This unconventional philosophy is particularly critical for handicapped crafters… (honestly, I’m not sure what the politically correct term is, but since I fit in this category, I feel like I can label it however I want🙂  )

You may not know it, but I was diagnosed with rheumatoid arthritis for about a year now, with flares coming and going randomly, and determining which body part will be impacted next is like eating a box of chocolate with Forrest Gump (cmon, can’t you hear him saying “you’ll never know what you’re going to get?”).  As a die hard crafter of all sorts, I started to panic trying to figure out how to keep my hooker mojo going during flares.  And I came up with a doozy for crochet!

CHECK IT OUT!!!!

When my right hand & wrist get inflamed and useless, I wear a brace to provide a little extra support.  And because I lose the ability to grip during a flare, I ram my hook between my fingers and into the brace… and channel my inner one-blade Wolverine by moving and rotating just my forearm..

It works like a charm!!  It sure ain’t pretty to look at, but it definitely gets the job done and allows me to keep getting my craft on.  I tried to take and edit a video on iMovie, but apparently my skills are challenged and I couldn’t figure out out, LOL…  Maybe one of these days I’ll be able to show you my adaptive talents in motion.

For now, here are some links to a few creative adaptive tools that are out there.  I haven’t used any of them, but they look pretty neat!  If you are an adaptive crafter, have ued any of these tools, or know someone who fits the bill, feel free to comment and share!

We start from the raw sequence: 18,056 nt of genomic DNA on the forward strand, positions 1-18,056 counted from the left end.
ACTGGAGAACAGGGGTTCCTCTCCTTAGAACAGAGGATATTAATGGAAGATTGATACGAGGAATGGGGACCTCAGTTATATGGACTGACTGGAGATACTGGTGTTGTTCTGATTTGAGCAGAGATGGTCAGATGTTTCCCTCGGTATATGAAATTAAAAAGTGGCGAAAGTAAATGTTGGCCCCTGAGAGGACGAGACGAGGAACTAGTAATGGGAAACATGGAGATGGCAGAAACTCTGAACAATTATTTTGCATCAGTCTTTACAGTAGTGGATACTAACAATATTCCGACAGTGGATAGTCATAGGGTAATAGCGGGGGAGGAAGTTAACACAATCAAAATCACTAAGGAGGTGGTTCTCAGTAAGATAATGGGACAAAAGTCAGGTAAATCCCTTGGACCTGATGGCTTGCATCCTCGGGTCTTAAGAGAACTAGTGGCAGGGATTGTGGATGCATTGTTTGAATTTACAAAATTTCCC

Norwegian Knitting Thimble – helps folks who may not be able to hold yarn tension
Clamp-It Suction Base Hook Holder – great for folks with use of only one hand
Electric Yarn Ball Winder – helps keep your yard nicely wound without needing alot of hand or wrist strength and dexterity

Remember …. the only right way is….. you got it – IT’S YOUR WAY!

Gettin’ Raggy With It!

Hey y’all!  It’s been a little while, but I had to take a little hiatus for the birth of my very 1st granddaughter!  I tell you, there is no greater gift, other than the birth of your own children, than the gift of becoming a Nana…  I just want to look at her face all day every day🙂  And smooch her, and nibble her little cheeks off….  but my son-in-law seems to think that might make me a cannibal, LOL… Anyway, my new granddaughter Hanna inspired today’s blog post.

Before she was born, I had the idea to make her a flannel rag quilt, but had no idea how to do it.  So after the obligatory Google and Pinterest searches, blog reads, and shopping trip to the fabric store, I set out on my raggy journey.  And what I found out is, it is extremely easy to do!  You simply cut the flannel squares, double layer the squares and baste a big X in the middle for security, sew them together in the desired configuration with the seams on the top side (which admittedly seems counterintuitive, LOL), and then snip all the seams.  The last step is to toss it in the washer & dryer, and the normally quite annoying property of flannel to fray on the edges when washed actually becomes the most beneficial finishing step of the process!

Here is her quilt, with 6 inch squares in a 6×6 configuration, done with 3 layers of flannel:

IMG_2186

I even monogrammed the lower right corner with my handy dandy embroidery machine, and I am just soooo tickled with how it turned out!

IMG_2186 - Version 2

It turned out so well, that I had to make more!  Especially since Joann’s had a sale on flannel, and they had some really cute boy themes!  Which was perfect, since my good friend is having a boy, and I promised the hubs that I’d try to only buy fabric I had a plan for due to space restrictions.  (little does he know my fingers were crossed when I promised – muahahahahahaha!)